Weight loss tips for Hypothyroidism | Reverse your Hypothyroidism | Diet, workout & other tips
5 Stress-Relief Tips for Hypothyroidism
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We encounter stressful situations every day, from job deadlines and financial worries to family and relationship pressures. Over time these stressors can add up, and chronic stress in particular can take a toll on your health. It can affect your body, mood, and behavior and also exacerbate thyroid problems.
“Stress does impact thyroid function,” says Yusuf Saleeby, MD, founder and medical director of Carolina Holistic Medicine in Mount Pleasant, South Carolina. And disruption of thyroid functions caused by stress and other factors can worsen symptoms. “Stress can also lead to the expression of autoimmune diseases, like Hashimoto's disease, that affect thyroid function,” he adds.
Managing stress is important for everyone, but it’s especially important for people with chronic conditions like hypothyroidism, which can be negatively impacted by stress. So, what can you do to relieve stress when you’re living with hypothyroidism? In addition to taking your thyroid medication as prescribed, Dr. Saleeby suggests a multimodal approach that encompasses healthy eating, physical activity, sleep, and complementary and alternative therapies.
Here are five stress-relief strategies to help you tame tension, better manage hypothyroidism, and improve your quality of life.
Eat a healthy diet. A diet rich in lean proteins, whole grains, vegetables, fruit, reduced-fat dairy, and healthy fats like avocado and olive oil can help keep you healthy and feeling good. Just make sure you practice proper portion control and limit (or avoid) saturated fats, refined grains, sodium, added sugars, and alcohol.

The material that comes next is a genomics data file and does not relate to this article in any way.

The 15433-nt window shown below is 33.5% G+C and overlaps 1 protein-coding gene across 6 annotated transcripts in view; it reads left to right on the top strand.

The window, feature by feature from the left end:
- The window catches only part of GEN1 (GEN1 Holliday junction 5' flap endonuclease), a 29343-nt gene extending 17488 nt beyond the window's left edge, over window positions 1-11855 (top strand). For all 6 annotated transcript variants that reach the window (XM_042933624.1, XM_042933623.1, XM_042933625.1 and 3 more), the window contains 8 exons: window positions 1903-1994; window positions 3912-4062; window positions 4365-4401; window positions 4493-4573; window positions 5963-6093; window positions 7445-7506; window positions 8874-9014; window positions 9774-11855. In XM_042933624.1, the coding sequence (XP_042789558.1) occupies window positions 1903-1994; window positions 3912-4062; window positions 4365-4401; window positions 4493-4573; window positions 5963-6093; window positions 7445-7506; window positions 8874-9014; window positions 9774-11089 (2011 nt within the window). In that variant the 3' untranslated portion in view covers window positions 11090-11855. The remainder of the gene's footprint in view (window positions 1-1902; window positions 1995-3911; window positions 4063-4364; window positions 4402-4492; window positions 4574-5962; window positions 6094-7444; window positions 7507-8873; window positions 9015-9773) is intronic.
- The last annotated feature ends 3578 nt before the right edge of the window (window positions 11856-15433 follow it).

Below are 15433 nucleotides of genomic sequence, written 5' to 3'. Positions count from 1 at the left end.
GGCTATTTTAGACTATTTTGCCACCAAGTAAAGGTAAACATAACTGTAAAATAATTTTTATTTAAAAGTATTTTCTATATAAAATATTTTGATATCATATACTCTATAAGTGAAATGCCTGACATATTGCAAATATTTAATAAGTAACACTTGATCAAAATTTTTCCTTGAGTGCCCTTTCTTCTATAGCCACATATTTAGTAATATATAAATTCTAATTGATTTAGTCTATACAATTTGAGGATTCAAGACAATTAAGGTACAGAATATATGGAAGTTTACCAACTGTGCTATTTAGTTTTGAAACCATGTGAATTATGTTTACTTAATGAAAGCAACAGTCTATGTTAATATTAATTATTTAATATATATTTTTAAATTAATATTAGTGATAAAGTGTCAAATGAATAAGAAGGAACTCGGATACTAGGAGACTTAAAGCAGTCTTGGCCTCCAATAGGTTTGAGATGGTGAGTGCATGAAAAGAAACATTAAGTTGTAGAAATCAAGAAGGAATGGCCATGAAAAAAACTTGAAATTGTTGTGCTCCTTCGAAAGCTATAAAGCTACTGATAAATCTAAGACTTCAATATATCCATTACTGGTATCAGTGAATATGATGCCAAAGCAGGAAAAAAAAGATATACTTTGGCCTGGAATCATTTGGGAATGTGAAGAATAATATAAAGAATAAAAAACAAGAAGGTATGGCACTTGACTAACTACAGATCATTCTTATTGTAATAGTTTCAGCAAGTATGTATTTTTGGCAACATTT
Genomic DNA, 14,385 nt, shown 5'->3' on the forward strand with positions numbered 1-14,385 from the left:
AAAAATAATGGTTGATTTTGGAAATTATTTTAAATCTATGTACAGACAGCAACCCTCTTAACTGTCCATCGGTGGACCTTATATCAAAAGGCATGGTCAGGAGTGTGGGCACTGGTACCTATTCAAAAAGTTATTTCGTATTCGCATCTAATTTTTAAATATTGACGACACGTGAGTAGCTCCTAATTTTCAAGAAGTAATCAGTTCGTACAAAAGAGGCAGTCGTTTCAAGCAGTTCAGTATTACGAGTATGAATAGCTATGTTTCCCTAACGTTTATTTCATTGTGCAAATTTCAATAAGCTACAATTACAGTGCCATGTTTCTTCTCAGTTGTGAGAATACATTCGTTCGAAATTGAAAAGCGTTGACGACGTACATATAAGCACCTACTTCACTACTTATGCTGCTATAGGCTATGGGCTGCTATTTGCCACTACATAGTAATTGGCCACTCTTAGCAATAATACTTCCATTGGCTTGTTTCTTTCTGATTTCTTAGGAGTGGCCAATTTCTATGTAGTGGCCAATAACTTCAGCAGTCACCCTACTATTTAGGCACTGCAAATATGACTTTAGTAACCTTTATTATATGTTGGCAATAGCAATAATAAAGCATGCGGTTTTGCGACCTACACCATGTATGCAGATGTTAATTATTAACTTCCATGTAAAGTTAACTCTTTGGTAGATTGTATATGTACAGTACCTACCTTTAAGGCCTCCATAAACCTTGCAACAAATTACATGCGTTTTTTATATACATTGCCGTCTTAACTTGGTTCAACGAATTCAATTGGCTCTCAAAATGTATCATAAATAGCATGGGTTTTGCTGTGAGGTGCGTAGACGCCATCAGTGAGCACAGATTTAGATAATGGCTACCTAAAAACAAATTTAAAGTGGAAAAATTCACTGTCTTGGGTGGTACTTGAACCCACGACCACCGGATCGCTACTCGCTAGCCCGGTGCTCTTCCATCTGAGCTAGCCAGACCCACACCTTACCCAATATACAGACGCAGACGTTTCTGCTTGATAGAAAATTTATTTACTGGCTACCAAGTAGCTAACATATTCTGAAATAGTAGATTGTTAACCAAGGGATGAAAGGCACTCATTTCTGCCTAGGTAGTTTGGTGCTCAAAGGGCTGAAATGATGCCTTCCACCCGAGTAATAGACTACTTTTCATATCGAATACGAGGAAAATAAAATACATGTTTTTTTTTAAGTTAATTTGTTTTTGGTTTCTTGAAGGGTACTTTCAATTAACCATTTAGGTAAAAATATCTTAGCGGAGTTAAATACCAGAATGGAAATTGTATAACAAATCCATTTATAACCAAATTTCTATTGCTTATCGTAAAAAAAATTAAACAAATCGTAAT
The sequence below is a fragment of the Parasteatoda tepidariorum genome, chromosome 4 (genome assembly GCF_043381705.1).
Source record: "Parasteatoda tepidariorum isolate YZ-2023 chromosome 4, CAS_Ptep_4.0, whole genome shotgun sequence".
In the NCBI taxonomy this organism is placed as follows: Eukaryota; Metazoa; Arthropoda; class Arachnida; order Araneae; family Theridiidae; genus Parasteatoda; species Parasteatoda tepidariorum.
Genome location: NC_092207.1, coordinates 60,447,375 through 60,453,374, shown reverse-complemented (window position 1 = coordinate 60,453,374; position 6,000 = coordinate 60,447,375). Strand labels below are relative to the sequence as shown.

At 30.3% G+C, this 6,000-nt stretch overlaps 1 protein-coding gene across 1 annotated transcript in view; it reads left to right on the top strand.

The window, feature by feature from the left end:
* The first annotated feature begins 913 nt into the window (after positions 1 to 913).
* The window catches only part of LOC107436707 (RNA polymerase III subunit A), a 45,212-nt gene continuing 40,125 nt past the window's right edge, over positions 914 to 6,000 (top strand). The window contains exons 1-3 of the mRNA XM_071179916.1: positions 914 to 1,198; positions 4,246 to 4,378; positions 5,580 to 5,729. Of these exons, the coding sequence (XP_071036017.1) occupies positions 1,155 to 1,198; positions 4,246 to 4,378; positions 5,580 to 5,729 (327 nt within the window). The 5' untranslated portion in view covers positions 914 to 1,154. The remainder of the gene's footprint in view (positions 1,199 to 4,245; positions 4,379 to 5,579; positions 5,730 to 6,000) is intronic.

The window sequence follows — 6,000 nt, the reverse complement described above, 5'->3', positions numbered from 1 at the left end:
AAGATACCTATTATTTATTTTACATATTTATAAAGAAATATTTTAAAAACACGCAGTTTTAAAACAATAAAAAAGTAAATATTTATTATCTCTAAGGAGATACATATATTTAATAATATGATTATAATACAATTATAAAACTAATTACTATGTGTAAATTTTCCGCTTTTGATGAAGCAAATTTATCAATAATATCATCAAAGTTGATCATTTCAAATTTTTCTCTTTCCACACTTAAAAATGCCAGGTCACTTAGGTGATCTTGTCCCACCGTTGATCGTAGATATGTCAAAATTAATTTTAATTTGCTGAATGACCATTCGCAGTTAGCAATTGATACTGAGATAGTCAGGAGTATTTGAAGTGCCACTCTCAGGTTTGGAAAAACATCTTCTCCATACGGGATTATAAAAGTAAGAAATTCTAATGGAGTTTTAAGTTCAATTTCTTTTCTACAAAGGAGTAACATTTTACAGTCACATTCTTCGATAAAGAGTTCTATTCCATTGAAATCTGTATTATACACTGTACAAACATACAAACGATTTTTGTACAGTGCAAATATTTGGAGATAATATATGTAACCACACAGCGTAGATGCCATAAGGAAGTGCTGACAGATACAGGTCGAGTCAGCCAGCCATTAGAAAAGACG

Consider complementary and alternative therapies. Though not a substitute for your thyroid medication, some complementary and alternative therapies may help you manage your symptoms. According to the National Center for Complementary and Integrative Health, complementary therapies like deep breathing, meditation, and yoga can help you relax and manage stress. The American Thyroid Association says you should get approval from your doctor first to ensure the therapies won’t interfere with your treatment.
Get moving. Regular physical activity is an ideal stress reliever that can boost your energy, improve your mood, help you sleep better at night, and reduce fatigue, which can be especially beneficial for people who experience fatigue as a side effect of hypothyroidism. “Exercise in moderation is helpful,” says Saleeby. Talk to your doctor before starting any exercise program.
Prioritize sleep. While hypothyroidism can cause fatigue, so can a lack of quality sleep. Stress can cause your mind to race and leave you lying awake at night. Taking steps to get seven to nine hours of quality sleep can help ease tension and make you feel better. “Giving a patient a very good sleep program or correcting a dysfunctional sleep pattern is likely the most overlooked and underrated intervention,” says Saleeby. To help improve sleep, the National Sleep Foundation suggests keeping your bedroom cool, dark, and comfortable, practicing a relaxing bedtime ritual, and sticking to the same bedtime and wake-up time, even on weekends.
Seek support. Talking over your problems or leaning on a trusted person can sometimes help you make difficult decisions and cope with stress.
Video: 5 Weight-loss tips for hypothyroidism patients
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